Dr. Morgan is former president of the International Association for the Philosophy of Sport. In 1995, he received the association's Distinguished Scholar Award. In the same year, he was elected an active fellow of the American Academy of Kinesiology and Physical Education.
Table of Contents
Part I. Metaethical Considerations of Sport
Chapter 1. The Nature of SportChapter 2. Games and the GoodChapter 3. Internalism and Internal Values in SportChapter 4. Broad Internalism and the Moral Foundations of SportChapter 5. The View From Nowhere Chapter 6. Why the “View From Nowhere” Gets Us Nowhere in our Moral Considerations of Sport
I. Competition and Fair Play: Considerations of Winning, Cheating, and Gamesmanship
Chapter 7. The Meaning of Sport: Competition As a Form of LanguageChapter 8. Fair Play As Respect for the GameChapter 9. Sportsmanship As a Moral CategoryChapter 10. SportsmanshipChapter 11. On Winning and Athletic SuperiorityChapter 12. In Defense of Competition and Winning: Revisiting Athletic Tests and Contests Chapter 13. Some Reflections on Success and Failure in Competitive Athletics Chapter 14. Cheating and Fair Play in SportChapter 15. Intentional Rule Violations—One More TimeChapter 16. The Ethics of Strategic Fouling: A Reply to Fraleigh
Part III. The Limits of Being Human: Doping and Genetic Enhancement in Sport
Chapter 17. Listening to SteroidsChapter 18. Good Competitioin and Drug-Enhanced PerformanceChapter 19. Paternalism, Drugs, and the Nature of SportsChapter 20. Sports and Drugs: Are the Current Bans Justified?Chapter 21. Selected Champions: Making Winners in the Age of Genetic TechnologyChapter 22. After Doping, What? The Morality of the Genetic Engineering of Athletes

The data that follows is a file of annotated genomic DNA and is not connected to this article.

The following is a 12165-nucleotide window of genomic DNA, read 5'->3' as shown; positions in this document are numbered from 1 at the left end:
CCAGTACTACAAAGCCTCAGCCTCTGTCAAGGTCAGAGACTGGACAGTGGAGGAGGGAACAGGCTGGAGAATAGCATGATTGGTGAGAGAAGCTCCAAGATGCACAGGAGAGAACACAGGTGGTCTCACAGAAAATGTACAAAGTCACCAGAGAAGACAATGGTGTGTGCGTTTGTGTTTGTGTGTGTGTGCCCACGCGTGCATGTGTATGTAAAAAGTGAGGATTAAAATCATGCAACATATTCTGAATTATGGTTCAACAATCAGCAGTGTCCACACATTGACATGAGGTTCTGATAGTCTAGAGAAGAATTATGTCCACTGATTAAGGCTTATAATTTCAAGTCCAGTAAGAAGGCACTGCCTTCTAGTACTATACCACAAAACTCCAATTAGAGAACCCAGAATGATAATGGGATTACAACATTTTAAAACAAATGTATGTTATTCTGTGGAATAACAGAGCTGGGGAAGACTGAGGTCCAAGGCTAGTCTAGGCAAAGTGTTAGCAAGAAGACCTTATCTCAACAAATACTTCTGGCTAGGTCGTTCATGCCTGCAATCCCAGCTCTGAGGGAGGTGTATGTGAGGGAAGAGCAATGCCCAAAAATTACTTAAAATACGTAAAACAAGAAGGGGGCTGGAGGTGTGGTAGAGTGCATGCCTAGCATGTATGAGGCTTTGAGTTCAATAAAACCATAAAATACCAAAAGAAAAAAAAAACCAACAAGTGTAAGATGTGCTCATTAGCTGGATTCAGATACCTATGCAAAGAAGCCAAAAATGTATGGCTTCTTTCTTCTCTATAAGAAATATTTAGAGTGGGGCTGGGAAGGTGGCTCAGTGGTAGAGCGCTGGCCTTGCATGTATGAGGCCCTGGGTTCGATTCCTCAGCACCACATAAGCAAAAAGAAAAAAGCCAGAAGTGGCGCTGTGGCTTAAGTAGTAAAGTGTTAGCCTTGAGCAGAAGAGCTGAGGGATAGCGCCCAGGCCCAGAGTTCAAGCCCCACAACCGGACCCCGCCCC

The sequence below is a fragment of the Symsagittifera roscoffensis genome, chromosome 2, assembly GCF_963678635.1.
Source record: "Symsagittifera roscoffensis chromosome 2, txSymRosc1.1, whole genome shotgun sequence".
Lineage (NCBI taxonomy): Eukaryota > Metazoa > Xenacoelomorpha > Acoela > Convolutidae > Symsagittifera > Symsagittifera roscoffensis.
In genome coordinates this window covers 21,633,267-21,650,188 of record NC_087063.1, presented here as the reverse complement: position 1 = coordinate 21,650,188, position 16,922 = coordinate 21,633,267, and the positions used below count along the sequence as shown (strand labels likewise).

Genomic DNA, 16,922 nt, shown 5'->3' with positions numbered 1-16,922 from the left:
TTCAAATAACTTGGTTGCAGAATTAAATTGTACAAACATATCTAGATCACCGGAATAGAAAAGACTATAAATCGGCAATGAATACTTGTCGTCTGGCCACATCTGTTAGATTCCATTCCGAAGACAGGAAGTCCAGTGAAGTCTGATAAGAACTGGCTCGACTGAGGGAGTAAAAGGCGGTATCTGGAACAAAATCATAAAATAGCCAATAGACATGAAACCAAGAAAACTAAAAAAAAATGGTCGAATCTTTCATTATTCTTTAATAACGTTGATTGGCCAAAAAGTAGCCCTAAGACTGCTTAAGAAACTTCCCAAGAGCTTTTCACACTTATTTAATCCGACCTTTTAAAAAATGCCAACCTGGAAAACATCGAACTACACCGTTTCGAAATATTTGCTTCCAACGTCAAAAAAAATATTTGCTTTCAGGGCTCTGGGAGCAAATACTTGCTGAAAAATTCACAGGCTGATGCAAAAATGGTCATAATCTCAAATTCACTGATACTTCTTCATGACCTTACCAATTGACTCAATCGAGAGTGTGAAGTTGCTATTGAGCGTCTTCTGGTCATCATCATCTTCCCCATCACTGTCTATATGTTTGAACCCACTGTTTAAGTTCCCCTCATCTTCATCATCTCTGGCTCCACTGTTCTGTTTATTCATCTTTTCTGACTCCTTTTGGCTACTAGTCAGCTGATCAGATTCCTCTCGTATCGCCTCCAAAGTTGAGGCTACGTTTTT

Part IV. Gender and Sexual Equality in Sport
Chapter 23. Sex Equality in Sport Chapter 24. Women, Sex, and SportsChapter 25. Title IX: Equality for Women's Sports?Chapter 26. Being and Playing: Sport and the Valorization of GenderChapter 27. Against Sexual Discrimination in Sports
Part V. Select Issues in the Social Ethics of Sport: Violence, Exploitation, Race, Spectatorship, and Disability
Chapter 28. The Exploitation of the Student AthleteChapter 29. Violence in SportChapter 30. Boxing, Paternalism, and Legal MoralismChapter 31. Darwin's Athletes: A Review Essay Chapter 32. Sports, Political Philosophy, and the African AmericanChapter 33. Is Our Admiration for Sports Heroes Fascistoid?Chapter 34. The Ethics of Supporting Sports TeamsChapter 35. Convention and Competence: Disability Rights in Sports and Education
What People are Saying About This
“Ethics in Sport will remain as perhaps the most comprehensive and valuable reference source for some of the best work on a wide selection of moral issues in sport for quite some time.”-Journal of the Philosophy of Sport
“In sum, there is little question that Morgan has done a masterful job of bringing together a fine collection of articles in the philosophy of sport.”-Journal of the Philosophy of Sport
“The second edition of Ethics in Sport is an extremely well constructed collection that is a “must have” for first-time users, and at the same time it should not at all disappoint those long familiar with the first edition.”-Journal of the Philosophy of Sport